"We Specialize in Cutting Doorways and Windows in Concrete Foundations"
We Service Saugus MA and all surrounding Cities & Towns
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Have A Remarkable Experience By Travelling To The Town Saugus Massachusetts
The small town called Saugus is a historic neighborhood, family friendly town suitated along the northern shore, 10 miles north of Boston. Initially settled during 1629, the town is a home to historic spots, top tier public facilities, and a thriving business society. Strong society support, a forward-thinking way to town administration, rich recreational chances, easy access and cost effective options to all the facilities which Boston has to provide - they all grant to making the Saugus a city where families and businesses flourish make their home.
Since the year 1947, the town has had an idea of e form of administration that is a combo of town manager and representative town meeting. The Saugus was an initial city in Massachusetts to adopt this form of administration. This scheme incorporated a single transferable voting model; however this was abandoned during the year 1950.
Elections for every seat on the board of housing authority, town meeting, school committee, and selectmen, ate held biennially in the old-numbered years.
The Saugus society SCTV or TV is a public access TV junction which offers local TV programming to the society. SCTV broadcasts to the Saugus Comcast cable contributors on channel 22 (educational), channel 9 (government), and channel 8 (public-access).
Saugus is a home to 2 newspapers called the Saugus Advocate and the Saugus Advertiser. In addition, it’s even covered by The Daily Item of Lynn.
Since the year 1950, the WROL transmitter has been suitated off of Salem turnpike in the place. It was earlier utilized by the WHDH from the year 1934 - 48.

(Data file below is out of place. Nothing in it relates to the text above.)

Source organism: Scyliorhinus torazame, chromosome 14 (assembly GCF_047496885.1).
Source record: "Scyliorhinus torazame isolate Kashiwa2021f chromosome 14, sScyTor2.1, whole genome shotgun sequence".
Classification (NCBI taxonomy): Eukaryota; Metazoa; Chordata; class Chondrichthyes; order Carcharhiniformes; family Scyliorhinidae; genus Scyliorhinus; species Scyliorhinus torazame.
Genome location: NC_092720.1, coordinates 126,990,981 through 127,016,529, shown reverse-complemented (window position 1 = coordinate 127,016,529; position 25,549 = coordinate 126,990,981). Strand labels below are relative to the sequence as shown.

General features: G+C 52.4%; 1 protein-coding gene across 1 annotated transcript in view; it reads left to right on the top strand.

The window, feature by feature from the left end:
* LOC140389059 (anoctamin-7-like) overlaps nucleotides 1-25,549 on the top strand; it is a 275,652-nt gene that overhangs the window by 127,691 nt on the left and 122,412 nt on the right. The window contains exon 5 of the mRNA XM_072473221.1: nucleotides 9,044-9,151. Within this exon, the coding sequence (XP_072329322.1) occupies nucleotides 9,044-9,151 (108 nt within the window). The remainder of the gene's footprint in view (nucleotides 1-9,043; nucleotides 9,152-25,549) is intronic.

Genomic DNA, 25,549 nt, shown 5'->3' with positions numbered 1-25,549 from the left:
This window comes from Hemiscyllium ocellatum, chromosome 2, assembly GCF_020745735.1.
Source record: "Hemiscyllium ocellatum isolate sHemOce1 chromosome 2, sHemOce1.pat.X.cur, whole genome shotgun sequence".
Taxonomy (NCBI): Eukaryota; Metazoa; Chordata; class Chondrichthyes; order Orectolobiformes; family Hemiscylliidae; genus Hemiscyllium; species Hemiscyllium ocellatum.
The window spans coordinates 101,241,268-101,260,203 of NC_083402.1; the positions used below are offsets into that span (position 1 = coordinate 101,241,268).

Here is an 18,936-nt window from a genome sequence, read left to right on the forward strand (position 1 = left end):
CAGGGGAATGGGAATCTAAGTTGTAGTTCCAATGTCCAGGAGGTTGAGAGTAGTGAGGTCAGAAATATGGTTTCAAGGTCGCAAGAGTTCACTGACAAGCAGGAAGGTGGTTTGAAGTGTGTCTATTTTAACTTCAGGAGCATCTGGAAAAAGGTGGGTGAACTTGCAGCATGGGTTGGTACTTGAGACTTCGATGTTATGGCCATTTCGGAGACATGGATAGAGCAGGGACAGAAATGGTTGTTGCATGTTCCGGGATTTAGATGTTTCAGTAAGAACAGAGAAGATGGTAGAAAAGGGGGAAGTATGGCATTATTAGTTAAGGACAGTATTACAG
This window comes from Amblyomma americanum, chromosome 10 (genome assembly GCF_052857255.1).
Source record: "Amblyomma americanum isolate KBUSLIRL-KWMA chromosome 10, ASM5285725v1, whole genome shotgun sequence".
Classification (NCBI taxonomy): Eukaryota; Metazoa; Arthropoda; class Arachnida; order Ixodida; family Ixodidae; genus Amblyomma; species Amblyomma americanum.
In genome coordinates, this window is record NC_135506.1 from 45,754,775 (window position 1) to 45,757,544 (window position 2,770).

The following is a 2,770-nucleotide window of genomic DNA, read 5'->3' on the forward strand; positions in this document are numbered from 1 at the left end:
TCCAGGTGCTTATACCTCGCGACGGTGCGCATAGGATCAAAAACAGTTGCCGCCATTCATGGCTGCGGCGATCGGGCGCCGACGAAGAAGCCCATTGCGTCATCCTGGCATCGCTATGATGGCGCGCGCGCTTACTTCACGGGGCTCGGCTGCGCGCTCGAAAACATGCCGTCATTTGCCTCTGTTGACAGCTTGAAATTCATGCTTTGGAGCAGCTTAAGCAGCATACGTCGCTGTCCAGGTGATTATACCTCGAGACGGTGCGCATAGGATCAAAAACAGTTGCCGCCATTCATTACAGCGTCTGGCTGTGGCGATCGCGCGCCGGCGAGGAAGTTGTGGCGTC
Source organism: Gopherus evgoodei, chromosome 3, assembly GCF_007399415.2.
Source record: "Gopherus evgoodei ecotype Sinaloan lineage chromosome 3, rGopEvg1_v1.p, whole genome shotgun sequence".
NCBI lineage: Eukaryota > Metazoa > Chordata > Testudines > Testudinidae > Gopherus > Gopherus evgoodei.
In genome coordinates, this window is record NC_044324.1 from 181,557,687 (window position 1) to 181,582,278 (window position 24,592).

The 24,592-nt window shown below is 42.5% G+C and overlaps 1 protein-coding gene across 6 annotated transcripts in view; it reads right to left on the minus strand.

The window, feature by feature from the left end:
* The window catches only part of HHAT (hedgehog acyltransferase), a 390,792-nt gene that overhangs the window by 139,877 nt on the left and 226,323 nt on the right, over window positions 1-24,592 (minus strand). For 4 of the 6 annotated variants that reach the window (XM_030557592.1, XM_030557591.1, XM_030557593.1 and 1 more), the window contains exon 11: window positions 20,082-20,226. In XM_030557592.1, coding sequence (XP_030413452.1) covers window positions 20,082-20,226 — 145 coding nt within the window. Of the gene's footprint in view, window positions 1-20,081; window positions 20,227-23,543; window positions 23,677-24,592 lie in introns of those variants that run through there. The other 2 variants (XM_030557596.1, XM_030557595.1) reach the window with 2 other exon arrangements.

The statements may therefore be considered as having the highest authority obtainable on this concrete subject. The number of concrete samples that should be taken depends on the importance of the work but it is chiefly important that the sample should represent a fair average of the contents. The sample should be passed through a sieve having twenty meshes per linear inch, in order to break up lumps and remove any foreign material. If several small amounts are taken from different parts of the package, this also insures that the samples will be mixed so that the result will be a fair average. When it is only desired to determine the average characteristic of a shipment, the samples taken from different parts of the shipment may be mixed, but it will give a better idea of the uniformity of the product to analyze the different samples separately. Cement should be taken from a barrel by boring a hole through the center of one of the staves, midway between the heads, or through the head. A portion of the cement can then be withdrawn, even from the center, by means of a sampling iron similar to that used by sugar inspectors. Ordinarily, it is impracticable for an engineer to make a chemical analysis of cement which will furnish reliable information regarding its desirability, but the engineer should understand something regarding the desirable chemical .constituents of the cement.